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April 6, 2015

Notice to Firearms Retailers: Important Credit Card Processing Changes Coming


In order to provide additional and enhanced credit card protection for consumers, credit card companies will soon implement new rules that will change the way credit and debit card transactions will be processed. All major credit card companies are issuing new EMV (Europay, Mastercard and Visa) cards or “smart cards” that contain embedded microchips that provide transaction security features and other capabilities not possible with current, traditional, magnetic stripe cards. (Note: Smart cards are not new. They have been around a long time and most of the world has already migrated to EMV technology. The United States is one of the last countries to do so.)

The biggest benefit to be realized from smart cards will be the reduction in card fraud resulting from counterfeit, lost and stolen cards. EMV technology supports enhanced cardholder verification methodsand, unlike magnetic stripe cards, EMV payment cards can also be used to secure online payment transactions.

What do the New EMV Cards Mean for Firearms Retailers?
Starting October 1, 2015, credit card companies like Visa, MasterCard, Discover and American Express will begin shifting liability for fraudulent credit and debit card transactions to card issuers and merchants. For firearms retailers, this liability shift means that those merchants using non-compliant EMV credit card payment devices and who accept transactions made with EMV-compliant cards assume liability for any and all transactions that are found to be fraudulent. MasterCard defines the liability shift this way: The party, either the issuer (the financial institution who issued the credit card) or merchant, who does not support EMV, will assume liability for counterfeit card transactions.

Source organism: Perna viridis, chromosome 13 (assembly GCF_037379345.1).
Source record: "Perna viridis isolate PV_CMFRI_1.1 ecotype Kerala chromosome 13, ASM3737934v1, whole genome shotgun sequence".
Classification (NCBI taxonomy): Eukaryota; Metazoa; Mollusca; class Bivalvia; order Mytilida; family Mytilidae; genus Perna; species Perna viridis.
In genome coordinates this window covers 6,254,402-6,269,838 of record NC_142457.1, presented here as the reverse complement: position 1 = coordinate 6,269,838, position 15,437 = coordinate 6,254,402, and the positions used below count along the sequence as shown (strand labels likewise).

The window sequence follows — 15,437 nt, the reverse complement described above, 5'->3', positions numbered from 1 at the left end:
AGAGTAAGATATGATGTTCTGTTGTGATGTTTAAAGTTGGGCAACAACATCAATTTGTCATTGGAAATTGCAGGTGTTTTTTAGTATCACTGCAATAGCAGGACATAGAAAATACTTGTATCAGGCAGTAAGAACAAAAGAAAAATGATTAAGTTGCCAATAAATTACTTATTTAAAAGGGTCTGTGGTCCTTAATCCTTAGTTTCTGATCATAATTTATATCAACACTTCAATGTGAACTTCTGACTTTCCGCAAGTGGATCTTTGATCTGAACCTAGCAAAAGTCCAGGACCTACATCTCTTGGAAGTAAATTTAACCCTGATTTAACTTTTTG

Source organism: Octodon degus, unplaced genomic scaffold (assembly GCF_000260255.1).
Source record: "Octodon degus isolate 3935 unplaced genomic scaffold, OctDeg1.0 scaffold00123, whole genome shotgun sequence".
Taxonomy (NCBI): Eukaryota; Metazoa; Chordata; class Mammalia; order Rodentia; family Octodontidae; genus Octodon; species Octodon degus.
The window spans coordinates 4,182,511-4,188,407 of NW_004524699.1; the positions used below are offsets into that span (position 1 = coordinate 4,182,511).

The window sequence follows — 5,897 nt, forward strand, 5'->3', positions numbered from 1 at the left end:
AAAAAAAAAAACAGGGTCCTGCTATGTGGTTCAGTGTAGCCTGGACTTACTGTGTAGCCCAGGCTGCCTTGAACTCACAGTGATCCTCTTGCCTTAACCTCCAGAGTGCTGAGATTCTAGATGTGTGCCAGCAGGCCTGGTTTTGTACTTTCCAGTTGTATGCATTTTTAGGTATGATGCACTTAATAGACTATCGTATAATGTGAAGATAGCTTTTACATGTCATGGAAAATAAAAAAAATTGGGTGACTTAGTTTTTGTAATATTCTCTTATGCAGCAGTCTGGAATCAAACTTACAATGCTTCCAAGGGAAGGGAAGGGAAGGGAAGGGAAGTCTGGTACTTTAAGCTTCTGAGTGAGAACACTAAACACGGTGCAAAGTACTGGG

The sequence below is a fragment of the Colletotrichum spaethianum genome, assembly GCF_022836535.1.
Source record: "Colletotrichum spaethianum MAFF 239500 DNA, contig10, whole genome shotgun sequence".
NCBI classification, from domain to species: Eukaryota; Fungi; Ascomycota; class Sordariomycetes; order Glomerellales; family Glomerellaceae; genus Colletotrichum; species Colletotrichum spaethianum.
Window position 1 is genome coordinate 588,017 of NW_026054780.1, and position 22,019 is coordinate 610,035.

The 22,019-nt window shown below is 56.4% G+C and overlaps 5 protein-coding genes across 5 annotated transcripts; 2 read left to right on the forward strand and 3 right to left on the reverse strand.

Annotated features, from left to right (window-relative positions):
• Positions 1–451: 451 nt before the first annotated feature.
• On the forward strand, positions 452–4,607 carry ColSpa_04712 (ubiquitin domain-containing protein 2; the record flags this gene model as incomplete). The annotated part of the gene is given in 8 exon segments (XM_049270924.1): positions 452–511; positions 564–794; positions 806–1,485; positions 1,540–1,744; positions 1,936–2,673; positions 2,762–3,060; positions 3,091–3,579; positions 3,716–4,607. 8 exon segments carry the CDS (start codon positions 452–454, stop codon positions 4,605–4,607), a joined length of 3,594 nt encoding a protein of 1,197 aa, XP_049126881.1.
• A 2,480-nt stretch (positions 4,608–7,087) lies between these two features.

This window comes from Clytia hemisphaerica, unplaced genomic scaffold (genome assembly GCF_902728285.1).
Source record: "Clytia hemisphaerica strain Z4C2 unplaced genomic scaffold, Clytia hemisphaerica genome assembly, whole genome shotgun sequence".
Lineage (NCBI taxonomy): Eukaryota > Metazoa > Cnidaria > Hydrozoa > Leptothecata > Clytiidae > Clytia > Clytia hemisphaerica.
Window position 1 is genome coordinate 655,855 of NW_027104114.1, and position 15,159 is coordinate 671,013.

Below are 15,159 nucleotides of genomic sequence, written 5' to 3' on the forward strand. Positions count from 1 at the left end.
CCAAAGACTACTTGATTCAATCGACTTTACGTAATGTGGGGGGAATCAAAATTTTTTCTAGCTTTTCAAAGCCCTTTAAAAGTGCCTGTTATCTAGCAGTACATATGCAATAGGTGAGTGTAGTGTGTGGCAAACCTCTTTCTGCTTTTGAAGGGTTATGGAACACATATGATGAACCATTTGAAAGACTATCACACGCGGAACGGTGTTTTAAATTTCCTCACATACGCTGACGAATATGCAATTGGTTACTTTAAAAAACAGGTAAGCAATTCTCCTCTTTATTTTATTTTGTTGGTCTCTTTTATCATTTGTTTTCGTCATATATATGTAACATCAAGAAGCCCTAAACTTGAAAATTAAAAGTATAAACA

A vital first step for firearms retailers to take now is to install new credit card processing terminals that are capable of processing smart cards. To ensure that liability for credit card fraud does not fall on your location, you will need to have these terminals in place and functioning before the October 1, 2015 deadline. NSSF Members should contact PAI (Payment Alliance International) or Celerant, as both of these NSSF affinity companies can assist retailers in making sure they are compliant with these rules.

How Do I Receive My New EMV Card Processors?
Contact a representative from credit card processing company and talk to them about this upcoming change. They will advise you on what hardware changes you need to make, as well as applicable upgrade costs; costs will vary based on your credit card vendor and card reader brand. You should also ask your credit card processing company how they want you to dispose of your old card reader equipment once you’ve completed installation of your new hardware. (Note: New card reading hardware will continue to read the old magnetic strip cards, but you should discuss with your cardholder processing companies the ramifications for fraudulent use resulting from charge processing of these cards.) Finally, once you receive your new equipment, make sure you’ve implemented its use by the October 1, 2015 deadline.